Dominating the headlines the past week were the virus that hit hog raisers and the virus that the country thought it had erased more than two decades ago.
The African swine fever virus that has hit some parts of Luzon has caused hog raisers in the region to go on a full information drive about the virus.
The city, through Executive Order No. 37, created a task force to protect the entry of sick swine which has already caused so much misery to hog raisers in Rizal and other towns up north. The legislative body also passed a resolution last week temporarily banning the entry of hog and pork products, thus, the three entry points of the city, Barangay Lasang in the north, Barangay Sirawan in the south, and Barangay Lacson in the south-west. The station is manned by the Task Force Davao and the City Veterinarian’s Office, operating 24/7.
The farmers do not need this kind of catastrophe. Most of the small hog raisers are looking at the expected increase in the demand of pork as December is fast approaching. It would be devastating if ASF reaches our shores.
The polio virus is another matter of great concern, especially affecting children 5 years old and younger. The country has been declared as polio-free since 2000, according to the Department of Health, with the last case reported in 1993. What happened?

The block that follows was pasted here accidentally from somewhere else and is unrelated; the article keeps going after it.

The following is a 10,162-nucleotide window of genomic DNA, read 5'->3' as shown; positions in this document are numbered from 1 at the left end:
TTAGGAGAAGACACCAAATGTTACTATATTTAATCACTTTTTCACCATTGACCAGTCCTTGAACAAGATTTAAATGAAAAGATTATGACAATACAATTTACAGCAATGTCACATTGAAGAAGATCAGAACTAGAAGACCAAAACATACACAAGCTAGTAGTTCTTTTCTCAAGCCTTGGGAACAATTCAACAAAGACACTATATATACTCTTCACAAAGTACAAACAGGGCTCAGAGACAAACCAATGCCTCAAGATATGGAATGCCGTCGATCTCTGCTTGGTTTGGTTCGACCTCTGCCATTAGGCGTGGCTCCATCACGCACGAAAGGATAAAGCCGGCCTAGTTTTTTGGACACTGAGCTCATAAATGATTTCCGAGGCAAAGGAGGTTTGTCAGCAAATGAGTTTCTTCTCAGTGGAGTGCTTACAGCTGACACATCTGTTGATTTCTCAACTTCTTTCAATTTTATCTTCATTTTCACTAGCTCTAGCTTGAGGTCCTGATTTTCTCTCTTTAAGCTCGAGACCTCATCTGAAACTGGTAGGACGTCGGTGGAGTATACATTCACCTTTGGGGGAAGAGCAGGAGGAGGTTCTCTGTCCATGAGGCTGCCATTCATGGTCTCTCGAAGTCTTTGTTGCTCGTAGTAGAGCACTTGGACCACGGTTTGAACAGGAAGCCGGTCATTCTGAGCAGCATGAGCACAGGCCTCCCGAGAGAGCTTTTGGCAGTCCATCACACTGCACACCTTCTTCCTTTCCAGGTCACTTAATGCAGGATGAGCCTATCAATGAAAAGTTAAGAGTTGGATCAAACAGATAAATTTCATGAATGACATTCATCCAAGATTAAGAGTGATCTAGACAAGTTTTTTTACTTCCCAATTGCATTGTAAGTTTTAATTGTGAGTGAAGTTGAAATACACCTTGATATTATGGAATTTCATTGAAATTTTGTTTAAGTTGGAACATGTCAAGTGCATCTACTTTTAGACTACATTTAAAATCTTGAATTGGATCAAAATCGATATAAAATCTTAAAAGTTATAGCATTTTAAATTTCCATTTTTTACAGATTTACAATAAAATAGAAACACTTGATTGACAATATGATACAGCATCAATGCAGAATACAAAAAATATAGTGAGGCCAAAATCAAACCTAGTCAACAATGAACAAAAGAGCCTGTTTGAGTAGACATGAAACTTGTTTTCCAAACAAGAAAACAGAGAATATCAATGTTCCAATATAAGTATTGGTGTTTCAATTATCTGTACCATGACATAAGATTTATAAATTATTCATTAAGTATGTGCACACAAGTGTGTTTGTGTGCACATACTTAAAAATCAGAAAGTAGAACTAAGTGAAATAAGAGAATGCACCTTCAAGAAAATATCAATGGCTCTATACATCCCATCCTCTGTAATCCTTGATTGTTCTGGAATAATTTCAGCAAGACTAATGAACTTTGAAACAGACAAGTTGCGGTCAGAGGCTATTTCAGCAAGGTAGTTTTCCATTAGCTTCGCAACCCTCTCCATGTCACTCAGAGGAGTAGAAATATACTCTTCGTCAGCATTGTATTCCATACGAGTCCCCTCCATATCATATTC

The DoH said that the recent Dengvaxia vaccine scare has affected vaccination of children. DoH has also reported that the third dose of the Oral Polio Vaccine has remained below the 95% target in recent years, which makes the country at risk for polio outbreaks.
Along with other childhood diseases, polio can be addressed by immunization. Health officials said polio has no cure. Infants are inoculated with Inactivated Polio Vaccine (IPV) in addition with three doses of Oral Polio Vaccine (OPV) to eliminate all forms of polio disease.
The move to include the barangay officials in educating parents who are now reticent in having their children immunized is a positive step in eradicating the virus – again.